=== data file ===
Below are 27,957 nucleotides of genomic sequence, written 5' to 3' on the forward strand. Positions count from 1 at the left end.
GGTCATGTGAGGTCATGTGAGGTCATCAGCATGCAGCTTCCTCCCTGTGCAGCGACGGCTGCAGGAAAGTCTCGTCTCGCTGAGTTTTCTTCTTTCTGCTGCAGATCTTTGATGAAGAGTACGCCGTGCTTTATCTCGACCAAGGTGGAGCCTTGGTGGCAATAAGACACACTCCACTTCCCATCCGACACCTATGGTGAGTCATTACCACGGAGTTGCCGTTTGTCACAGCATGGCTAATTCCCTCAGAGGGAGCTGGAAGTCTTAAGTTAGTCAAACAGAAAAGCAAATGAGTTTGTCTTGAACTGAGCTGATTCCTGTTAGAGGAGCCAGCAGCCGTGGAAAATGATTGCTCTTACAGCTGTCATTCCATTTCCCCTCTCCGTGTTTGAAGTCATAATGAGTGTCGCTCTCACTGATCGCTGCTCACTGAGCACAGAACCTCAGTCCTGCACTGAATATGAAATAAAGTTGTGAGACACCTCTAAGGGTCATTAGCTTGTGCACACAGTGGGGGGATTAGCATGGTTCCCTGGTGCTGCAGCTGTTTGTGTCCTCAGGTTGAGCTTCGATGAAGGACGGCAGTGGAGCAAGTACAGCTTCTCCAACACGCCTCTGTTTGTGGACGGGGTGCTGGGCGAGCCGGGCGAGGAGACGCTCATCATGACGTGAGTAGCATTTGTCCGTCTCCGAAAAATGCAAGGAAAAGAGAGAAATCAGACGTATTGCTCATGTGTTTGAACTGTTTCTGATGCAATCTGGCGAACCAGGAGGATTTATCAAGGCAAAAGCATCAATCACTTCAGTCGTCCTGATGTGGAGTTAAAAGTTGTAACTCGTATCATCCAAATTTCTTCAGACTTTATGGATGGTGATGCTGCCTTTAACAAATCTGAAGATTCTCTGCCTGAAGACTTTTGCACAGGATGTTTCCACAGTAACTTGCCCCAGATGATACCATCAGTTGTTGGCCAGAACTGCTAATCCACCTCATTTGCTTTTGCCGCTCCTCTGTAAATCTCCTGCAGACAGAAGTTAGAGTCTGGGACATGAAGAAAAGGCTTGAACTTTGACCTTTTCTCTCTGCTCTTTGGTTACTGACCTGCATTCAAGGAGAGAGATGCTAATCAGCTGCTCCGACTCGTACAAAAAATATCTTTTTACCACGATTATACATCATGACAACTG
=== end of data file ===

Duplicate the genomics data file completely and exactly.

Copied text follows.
Below are 27,957 nucleotides of genomic sequence, written 5' to 3' on the forward strand. Positions count from 1 at the left end.
GGTCATGTGAGGTCATGTGAGGTCATCAGCATGCAGCTTCCTCCCTGTGCAGCGACGGCTGCAGGAAAGTCTCGTCTCGCTGAGTTTTCTTCTTTCTGCTGCAGATCTTTGATGAAGAGTACGCCGTGCTTTATCTCGACCAAGGTGGAGCCTTGGTGGCAATAAGACACACTCCACTTCCCATCCGACACCTATGGTGAGTCATTACCACGGAGTTGCCGTTTGTCACAGCATGGCTAATTCCCTCAGAGGGAGCTGGAAGTCTTAAGTTAGTCAAACAGAAAAGCAAATGAGTTTGTCTTGAACTGAGCTGATTCCTGTTAGAGGAGCCAGCAGCCGTGGAAAATGATTGCTCTTACAGCTGTCATTCCATTTCCCCTCTCCGTGTTTGAAGTCATAATGAGTGTCGCTCTCACTGATCGCTGCTCACTGAGCACAGAACCTCAGTCCTGCACTGAATATGAAATAAAGTTGTGAGACACCTCTAAGGGTCATTAGCTTGTGCACACAGTGGGGGGATTAGCATGGTTCCCTGGTGCTGCAGCTGTTTGTGTCCTCAGGTTGAGCTTCGATGAAGGACGGCAGTGGAGCAAGTACAGCTTCTCCAACACGCCTCTGTTTGTGGACGGGGTGCTGGGCGAGCCGGGCGAGGAGACGCTCATCATGACGTGAGTAGCATTTGTCCGTCTCCGAAAAATGCAAGGAAAAGAGAGAAATCAGACGTATTGCTCATGTGTTTGAACTGTTTCTGATGCAATCTGGCGAACCAGGAGGATTTATCAAGGCAAAAGCATCAATCACTTCAGTCGTCCTGATGTGGAGTTAAAAGTTGTAACTCGTATCATCCAAATTTCTTCAGACTTTATGGATGGTGATGCTGCCTTTAACAAATCTGAAGATTCTCTGCCTGAAGACTTTTGCACAGGATGTTTCCACAGTAACTTGCCCCAGATGATACCATCAGTTGTTGGCCAGAACTGCTAATCCACCTCATTTGCTTTTGCCGCTCCTCTGTAAATCTCCTGCAGACAGAAGTTAGAGTCTGGGACATGAAGAAAAGGCTTGAACTTTGACCTTTTCTCTCTGCTCTTTGGTTACTGACCTGCATTCAAGGAGAGAGATGCTAATCAGCTGCTCCGACTCGTACAAAAAATATCTTTTTACCACGATTATACATCATGACAACTG